By allowing ads to appear on this site, you support the local businesses who, in turn, support great journalism.
Lula officials discuss future growth, city priorities
0831Lula-Gateway Industrial Centre
Kubota is opening a new facility in 2017 at the Gateway Industrial Centre off Ga. 365. - photo by RON BRIDGEMAN

Growth is creeping Lula’s way, but when and where — and how to respond — are big questions for the northeast Hall County city.

“We need to start prioritizing things and putting them in place,” City Manager Dennis Bergin told Lula City Council during a retreat at City Hall Tuesday.

The meeting was part brainstorming session, with council members discussing priorities and possible ways to respond.

“(Ga.) 365 sewer is a must, when I see what’s happening a little south of here,” Mayor Milton Turner said. “If you want to continue downtown (development), parking should be a priority.”

Councilman Garnett Smith said he like to see Lula annex more land, put in sewer and then “get some growth.”

“I suggest to you that’s a timeline type of deal,” Bergin said, speaking particularly of sewer infrastructure. “Timing is the key. You build up too soon and it’ll just sit there. If you don’t build fast enough, Hall County is going to run right past you.”

He said the city is looking at a plan to phase in sewer throughout its service area, then approach property owners and say, “Let me show you how your property would be served by sewer — all utilities for that matter.”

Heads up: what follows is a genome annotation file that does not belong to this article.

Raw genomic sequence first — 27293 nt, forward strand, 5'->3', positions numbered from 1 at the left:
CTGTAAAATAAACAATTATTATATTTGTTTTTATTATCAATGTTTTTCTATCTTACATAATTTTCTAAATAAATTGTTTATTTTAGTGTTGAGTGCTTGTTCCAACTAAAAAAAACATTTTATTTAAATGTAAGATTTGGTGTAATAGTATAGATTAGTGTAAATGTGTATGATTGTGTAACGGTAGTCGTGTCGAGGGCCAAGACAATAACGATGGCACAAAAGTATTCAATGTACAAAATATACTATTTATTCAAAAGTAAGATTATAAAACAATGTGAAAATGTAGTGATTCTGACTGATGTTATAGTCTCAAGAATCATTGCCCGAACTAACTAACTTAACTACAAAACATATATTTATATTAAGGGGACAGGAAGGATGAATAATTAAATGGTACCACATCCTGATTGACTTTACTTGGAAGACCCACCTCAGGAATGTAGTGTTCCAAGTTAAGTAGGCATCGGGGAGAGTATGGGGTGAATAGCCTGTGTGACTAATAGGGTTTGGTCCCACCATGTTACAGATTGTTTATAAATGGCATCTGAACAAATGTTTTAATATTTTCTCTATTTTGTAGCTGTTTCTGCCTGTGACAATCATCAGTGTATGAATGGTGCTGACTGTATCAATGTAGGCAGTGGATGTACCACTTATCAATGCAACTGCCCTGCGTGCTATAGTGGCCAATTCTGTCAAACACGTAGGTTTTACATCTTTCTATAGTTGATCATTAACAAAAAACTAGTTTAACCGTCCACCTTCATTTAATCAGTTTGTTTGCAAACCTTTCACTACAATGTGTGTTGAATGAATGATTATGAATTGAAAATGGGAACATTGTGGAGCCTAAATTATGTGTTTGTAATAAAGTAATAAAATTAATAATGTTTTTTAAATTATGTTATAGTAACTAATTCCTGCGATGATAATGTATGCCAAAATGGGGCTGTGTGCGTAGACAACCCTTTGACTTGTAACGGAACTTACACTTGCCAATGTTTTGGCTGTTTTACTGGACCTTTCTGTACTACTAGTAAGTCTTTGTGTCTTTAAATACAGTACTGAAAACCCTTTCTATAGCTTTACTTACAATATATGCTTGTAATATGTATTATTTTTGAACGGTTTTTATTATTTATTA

“That (effort) is going to be a real benefit to us,” Bergin said.

One of the “biggest impacts” on Lula’s future growth, Bergin said, is Lanier Technical College’s planned campus off Ga. 365 and Howard Road.

The 95-acre campus is set to open in the fall of 2018.

Another influence is the 500-acre Gateway Industrial Centre off Ga. 365, just north of White Sulphur Road. The park houses the Georgia Poultry Laboratory, and Kubota Manufacturing of America plans to begin production out of a 500,000-square-foot building in spring 2017.

And earlier this summer, council members cited potential economic development as a key reason for putting on the Nov. 8 ballot a referendum asking Lula voters if they favor being allowed to buy liquor at restaurants and other establishments.

Lula itself is seeing some improvements, particularly downtown, where the city has completed another phase of landscaping and sidewalk work along Main Street. Also, a couple of restaurants are preparing to open.

And Norfolk Southern is planning to repair the historic Cobb Street bridge off Main Street.

In July, Lula officials visited Sugar Hill in North Gwinnett to see how the city has grown over time — and how the city has responded.

Sugar Hill Mayor Steve Edwards “sees a correlation between Lula and where we are today and where Sugar Hill was 10-15 years ago, when opportunity began to knock and they had to start making some tough decisions,” Bergin said earlier.

He mentioned the trip at Tuesday’s retreat.

“When they set their goals, they weren’t afraid to amend them over time,” Bergin said.

Traffic also is an issue for Lula, with Main Street at Athens Street serving as a crossroads for motorists and the town straddling Hall and Banks counties.

With public safety a worry, officials are looking at possible improvements to a narrow, graffiti-laden tunnel under tracks on Homer Road, jutting off Main Street in what is a link from one side of town to the other.

“Our biggest problem is traffic,” Councilman Lamb Griffin said. “We’ve gotten chicken trucks running all day and all night.”

Regional events